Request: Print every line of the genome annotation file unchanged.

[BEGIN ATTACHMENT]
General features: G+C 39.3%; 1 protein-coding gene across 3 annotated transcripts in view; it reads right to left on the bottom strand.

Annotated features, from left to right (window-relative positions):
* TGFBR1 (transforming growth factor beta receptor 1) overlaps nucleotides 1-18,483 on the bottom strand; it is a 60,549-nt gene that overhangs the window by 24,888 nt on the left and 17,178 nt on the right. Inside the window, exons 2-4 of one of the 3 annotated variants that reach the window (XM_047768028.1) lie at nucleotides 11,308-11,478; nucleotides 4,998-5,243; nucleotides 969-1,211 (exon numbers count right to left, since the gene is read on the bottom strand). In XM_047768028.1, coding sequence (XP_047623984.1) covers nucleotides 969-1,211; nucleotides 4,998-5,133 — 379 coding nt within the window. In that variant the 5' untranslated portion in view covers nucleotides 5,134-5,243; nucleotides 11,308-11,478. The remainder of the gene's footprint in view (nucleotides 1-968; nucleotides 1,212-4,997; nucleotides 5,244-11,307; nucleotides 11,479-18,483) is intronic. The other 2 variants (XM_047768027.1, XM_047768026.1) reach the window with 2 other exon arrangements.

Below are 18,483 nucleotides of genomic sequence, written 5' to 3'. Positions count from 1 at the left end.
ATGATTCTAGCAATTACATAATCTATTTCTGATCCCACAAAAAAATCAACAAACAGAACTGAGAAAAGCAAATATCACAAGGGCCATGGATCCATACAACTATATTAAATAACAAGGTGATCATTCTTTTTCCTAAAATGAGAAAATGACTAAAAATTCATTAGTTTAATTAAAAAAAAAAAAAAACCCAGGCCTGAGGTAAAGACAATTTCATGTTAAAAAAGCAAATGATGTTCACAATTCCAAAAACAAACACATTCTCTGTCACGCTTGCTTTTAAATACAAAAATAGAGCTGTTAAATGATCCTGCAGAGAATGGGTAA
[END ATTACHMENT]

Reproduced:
General features: G+C 39.3%; 1 protein-coding gene across 3 annotated transcripts in view; it reads right to left on the bottom strand.

Annotated features, from left to right (window-relative positions):
* TGFBR1 (transforming growth factor beta receptor 1) overlaps nucleotides 1-18,483 on the bottom strand; it is a 60,549-nt gene that overhangs the window by 24,888 nt on the left and 17,178 nt on the right. Inside the window, exons 2-4 of one of the 3 annotated variants that reach the window (XM_047768028.1) lie at nucleotides 11,308-11,478; nucleotides 4,998-5,243; nucleotides 969-1,211 (exon numbers count right to left, since the gene is read on the bottom strand). In XM_047768028.1, coding sequence (XP_047623984.1) covers nucleotides 969-1,211; nucleotides 4,998-5,133 — 379 coding nt within the window. In that variant the 5' untranslated portion in view covers nucleotides 5,134-5,243; nucleotides 11,308-11,478. The remainder of the gene's footprint in view (nucleotides 1-968; nucleotides 1,212-4,997; nucleotides 5,244-11,307; nucleotides 11,479-18,483) is intronic. The other 2 variants (XM_047768027.1, XM_047768026.1) reach the window with 2 other exon arrangements.

Below are 18,483 nucleotides of genomic sequence, written 5' to 3'. Positions count from 1 at the left end.
ATGATTCTAGCAATTACATAATCTATTTCTGATCCCACAAAAAAATCAACAAACAGAACTGAGAAAAGCAAATATCACAAGGGCCATGGATCCATACAACTATATTAAATAACAAGGTGATCATTCTTTTTCCTAAAATGAGAAAATGACTAAAAATTCATTAGTTTAATTAAAAAAAAAAAAAAACCCAGGCCTGAGGTAAAGACAATTTCATGTTAAAAAAGCAAATGATGTTCACAATTCCAAAAACAAACACATTCTCTGTCACGCTTGCTTTTAAATACAAAAATAGAGCTGTTAAATGATCCTGCAGAGAATGGGTAA